Dogs are funny in Chiang Mai. You can’t walk down the street without walking past at least three dogs in this city. I’ve seen a few of them form small packs and patrol around the CMU campus. There doesn’t seem to be any particularly strong breed. Relatives of my host-family had this mop-looking little thing with dis-aligned eyes which was the funniest looking dog I have ever seen.

Cats are less common just about everywhere except Malaysia, where I saw more stray cats than dogs. They meow in a different dialect (seriously) and tend to be skinny things. I happened to see one the other day with groovy blue eyes and a very serious face. I liked that cat.

DONE! Eight days until I’m back on familiar soil. Looking forward to English public library systems and pine trees covered in snow.

The Universality of “Comfort”

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As we reach about two-and-a-half months on the trip, many are beginning to feel the call to head home; as easy-going as I am, I have found that even I have begun to sense faint inner aches for western comforts (which, in itself, contradicts my intentionality). This is not to say that I thought I was immune to being western, but rather that I don’t think of myself as being one who submits to western comforts.

SSU student Steven Barker enjoying a popular local food festival in Chiang Mai, Thailand.

It’s not the food that I miss; in fact, I like the food in Thailand more than anywhere else that I’ve been in the world. Anyone who knows me knows that I could easily eat rice every day for the rest of my life. Rather, once in a while I miss the comforts of my parents’ home, and the assuredness that I can be myself, relatively wholly, with no signifiant voice telling me that I should be, act, or do otherwise.

But I digress. What I have really been pondering lately are the little things that separate me culturally from Thais, particularly relating to personal comfort. My parents’ home has walls. It has an indoor kitchen, an indoor bathroom, and indoor living rooms. It is virtually weather-proof, in that the season outside is rarely wholly reflected by the indoor environment of the house. While home-life in Chiang Mai more often than not contrasts this quite dramatically, the real difference is impossible to ignore in some of the still-functioning hilltribes.

The Karen hilltribe in Chiang Rai province where our group stayed for two nights.

A voice may whisper deep and subconsciously inside the western visitor that the comforts of the western are universal: that any person would feel most comfortable given the escape of a nature-free, temperature/humidity controlled environment, hot food straight from the oven, washing machines and electric dryers, hot showers any moment of the day, and readily available toilet paper. While some eastern people would admit to enjoying some of these comforts, these values are really only embedded in those raised with them. While I could continue for hours talking on this subject, it is perhaps most easily summed up by an experience I fondly remember:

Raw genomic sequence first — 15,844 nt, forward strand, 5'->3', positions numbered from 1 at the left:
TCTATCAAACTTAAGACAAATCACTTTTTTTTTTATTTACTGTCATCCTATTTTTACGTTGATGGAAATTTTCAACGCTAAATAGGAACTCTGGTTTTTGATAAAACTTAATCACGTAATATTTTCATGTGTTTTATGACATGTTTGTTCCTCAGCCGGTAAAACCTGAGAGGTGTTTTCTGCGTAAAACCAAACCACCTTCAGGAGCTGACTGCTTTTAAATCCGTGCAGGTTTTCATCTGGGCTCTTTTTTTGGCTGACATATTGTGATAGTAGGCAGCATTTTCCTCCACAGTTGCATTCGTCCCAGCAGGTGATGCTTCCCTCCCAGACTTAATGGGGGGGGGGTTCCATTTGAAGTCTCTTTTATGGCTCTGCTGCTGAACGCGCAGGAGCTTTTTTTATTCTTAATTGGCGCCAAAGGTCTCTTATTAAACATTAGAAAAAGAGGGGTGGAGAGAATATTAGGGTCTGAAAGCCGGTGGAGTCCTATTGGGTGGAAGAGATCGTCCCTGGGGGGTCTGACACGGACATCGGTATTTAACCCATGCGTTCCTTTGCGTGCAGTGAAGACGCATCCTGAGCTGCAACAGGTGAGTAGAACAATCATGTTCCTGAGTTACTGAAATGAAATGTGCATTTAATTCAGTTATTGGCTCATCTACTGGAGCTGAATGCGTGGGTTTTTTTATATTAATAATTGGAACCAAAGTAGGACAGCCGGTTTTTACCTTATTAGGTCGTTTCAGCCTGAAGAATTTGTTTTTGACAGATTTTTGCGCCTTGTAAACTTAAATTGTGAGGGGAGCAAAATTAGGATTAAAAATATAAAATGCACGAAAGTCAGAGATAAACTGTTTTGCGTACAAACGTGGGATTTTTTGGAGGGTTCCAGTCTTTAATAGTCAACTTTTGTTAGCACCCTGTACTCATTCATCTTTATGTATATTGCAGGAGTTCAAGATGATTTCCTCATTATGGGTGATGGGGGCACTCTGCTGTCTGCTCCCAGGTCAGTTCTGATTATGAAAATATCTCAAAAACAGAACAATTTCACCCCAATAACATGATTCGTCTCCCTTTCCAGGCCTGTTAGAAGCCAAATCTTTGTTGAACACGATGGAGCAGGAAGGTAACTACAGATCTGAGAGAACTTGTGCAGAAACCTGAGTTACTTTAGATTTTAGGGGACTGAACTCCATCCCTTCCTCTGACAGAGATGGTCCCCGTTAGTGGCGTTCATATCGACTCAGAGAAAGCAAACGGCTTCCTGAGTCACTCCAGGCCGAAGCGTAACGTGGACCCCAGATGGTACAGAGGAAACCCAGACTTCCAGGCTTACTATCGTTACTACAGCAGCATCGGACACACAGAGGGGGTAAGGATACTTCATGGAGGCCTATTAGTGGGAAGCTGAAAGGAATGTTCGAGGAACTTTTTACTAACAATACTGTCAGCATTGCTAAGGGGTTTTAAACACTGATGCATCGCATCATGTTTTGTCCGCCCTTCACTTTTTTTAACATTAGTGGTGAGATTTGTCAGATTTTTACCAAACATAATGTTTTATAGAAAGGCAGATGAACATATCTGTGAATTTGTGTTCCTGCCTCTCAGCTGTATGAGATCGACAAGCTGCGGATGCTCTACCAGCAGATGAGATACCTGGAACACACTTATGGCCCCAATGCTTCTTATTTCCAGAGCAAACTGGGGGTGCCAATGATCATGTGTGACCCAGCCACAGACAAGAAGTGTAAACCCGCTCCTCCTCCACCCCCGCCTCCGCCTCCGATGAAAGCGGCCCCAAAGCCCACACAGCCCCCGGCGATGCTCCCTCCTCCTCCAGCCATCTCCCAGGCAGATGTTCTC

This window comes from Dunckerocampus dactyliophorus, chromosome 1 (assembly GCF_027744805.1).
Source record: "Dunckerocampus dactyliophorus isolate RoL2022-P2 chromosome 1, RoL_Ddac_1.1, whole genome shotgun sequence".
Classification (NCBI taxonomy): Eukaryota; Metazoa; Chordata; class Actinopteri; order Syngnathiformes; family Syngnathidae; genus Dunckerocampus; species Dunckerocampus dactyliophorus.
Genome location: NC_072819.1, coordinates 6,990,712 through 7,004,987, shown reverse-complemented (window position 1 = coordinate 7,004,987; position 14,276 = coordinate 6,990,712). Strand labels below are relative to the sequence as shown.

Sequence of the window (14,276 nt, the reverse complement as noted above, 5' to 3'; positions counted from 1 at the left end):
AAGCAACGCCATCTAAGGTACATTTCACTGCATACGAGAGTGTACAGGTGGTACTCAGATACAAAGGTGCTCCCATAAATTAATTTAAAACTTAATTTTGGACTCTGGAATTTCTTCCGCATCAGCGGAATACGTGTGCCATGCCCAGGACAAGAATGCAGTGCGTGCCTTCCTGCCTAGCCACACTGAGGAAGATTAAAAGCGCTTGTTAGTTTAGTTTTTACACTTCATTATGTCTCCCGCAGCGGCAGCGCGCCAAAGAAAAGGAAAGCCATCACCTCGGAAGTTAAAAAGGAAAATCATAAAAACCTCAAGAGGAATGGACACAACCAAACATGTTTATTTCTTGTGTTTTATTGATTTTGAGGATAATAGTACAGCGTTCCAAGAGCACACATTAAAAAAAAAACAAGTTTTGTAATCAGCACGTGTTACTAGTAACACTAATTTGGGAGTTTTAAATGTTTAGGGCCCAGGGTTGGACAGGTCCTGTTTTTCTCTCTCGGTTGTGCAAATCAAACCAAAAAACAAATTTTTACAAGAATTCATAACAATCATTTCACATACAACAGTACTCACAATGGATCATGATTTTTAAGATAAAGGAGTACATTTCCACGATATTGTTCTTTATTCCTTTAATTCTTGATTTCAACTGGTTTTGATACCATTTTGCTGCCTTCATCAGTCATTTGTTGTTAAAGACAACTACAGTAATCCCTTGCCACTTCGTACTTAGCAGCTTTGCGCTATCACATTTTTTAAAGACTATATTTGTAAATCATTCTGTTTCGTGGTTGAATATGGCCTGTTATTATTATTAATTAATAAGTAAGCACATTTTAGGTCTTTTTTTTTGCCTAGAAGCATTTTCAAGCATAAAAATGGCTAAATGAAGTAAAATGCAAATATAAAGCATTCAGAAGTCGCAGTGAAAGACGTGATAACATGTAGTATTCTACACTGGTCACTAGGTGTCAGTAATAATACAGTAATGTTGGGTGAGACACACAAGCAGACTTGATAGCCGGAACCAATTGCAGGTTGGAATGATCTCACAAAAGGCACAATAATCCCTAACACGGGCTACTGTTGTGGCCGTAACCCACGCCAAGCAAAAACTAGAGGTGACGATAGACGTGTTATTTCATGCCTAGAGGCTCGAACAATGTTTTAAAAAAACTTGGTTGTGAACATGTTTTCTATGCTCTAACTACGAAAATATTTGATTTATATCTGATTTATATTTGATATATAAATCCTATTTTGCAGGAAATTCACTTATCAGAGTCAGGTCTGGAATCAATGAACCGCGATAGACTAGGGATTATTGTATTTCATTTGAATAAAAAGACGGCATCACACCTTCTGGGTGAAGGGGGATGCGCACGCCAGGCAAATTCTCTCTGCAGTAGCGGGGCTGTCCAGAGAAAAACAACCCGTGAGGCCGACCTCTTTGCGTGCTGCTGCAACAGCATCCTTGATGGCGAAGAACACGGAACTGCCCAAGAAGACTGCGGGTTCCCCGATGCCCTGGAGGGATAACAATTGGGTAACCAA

Two years ago, four months prior to my first trip to Southeast Asia with SSU, I moved into a motel room with my sister in North Dakota, where we both work. Our neighbours across the hall were two young Filipino men, who we spent quite a lot of time with. When the one clothes washing machine for the entire motel broke down one day, we and many of our coworkers were forced to find alternative places to do our laundry. A few days after this, I was walking past the Filipino guys’ room, and I heard splashing noises, and one of them singing pop songs at the top of his lungs. Since their door was slightly ajar and we were fairly good friends, I pushed the door open the rest of the way to reveal my friend squatting in the bathtub doing his laundry. He was happy as can be. When I asked him “Isn’t that inconvenient? Isn’t it strenuous and thankless?” he answered quite quickly and genuinely “No. It reminds me of my mom. She does our laundry like this at home. I miss my mom.”

The friend in question and I would often attempt to beat North Dakota fire laws by having small fires in a coffee can outside the motel.

I believe that is the moment where I realized that comfort is not a universal concept. We may find our convenient ways to be the most comfortable, but everyone will always find the deepest level of comfort in the pleasant familiar ways of their upbringing: from their mother hand-washing their clothes, to showering with cold water pumped straight from a well, to their care-givers’ cooking. Our ways – however practical, however efficient, however systematic – are not necessarily ‘right’. I believe that in recognizing this, we can begin to understand the world around us in a new, beautifully human way.

//MADi

The Voyage Never Ends

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Time: 11:00pm
Date: November 7,2012
Place: Chiang Mai, Thailand

Tonight I lay awake, listening to the Thai performers play their music at a nearby festival. While the helicopters of the nearby army base fly by, I am struck with a thought: How will I remember this night?
For the past month and a half, I have traveled a good portion of South East Asia with my fellow students. As the end gets nearer, I remember the places I was a part of for a time: the cheap trains in Kuala Lumpur, the sunny beaches of Ilocos Norte. Now I shall place Chiang Mai among them. I want to make a point of keeping my memories about those places that are now starting to diminish as the days go by.
I remember the good times: the times when I was laughing with friends, when I wore a skirt, and most of all, the times with my fellow students touring magnificent museums and sites. Then there are the times when I felt like I would pass out on the spot from being overtired or the times when I was mad at a friend. Those times are almost nonexistent in my memory, or if they exist, will they be there in a month? In a year?
As time dwindles in Southeast Asia, I can only look back and remember the times I have had, good or bad (mostly good). May everyone on this trip step off the plane in Canada feeling a sense of accomplishment and pride for getting through both the good and the bad.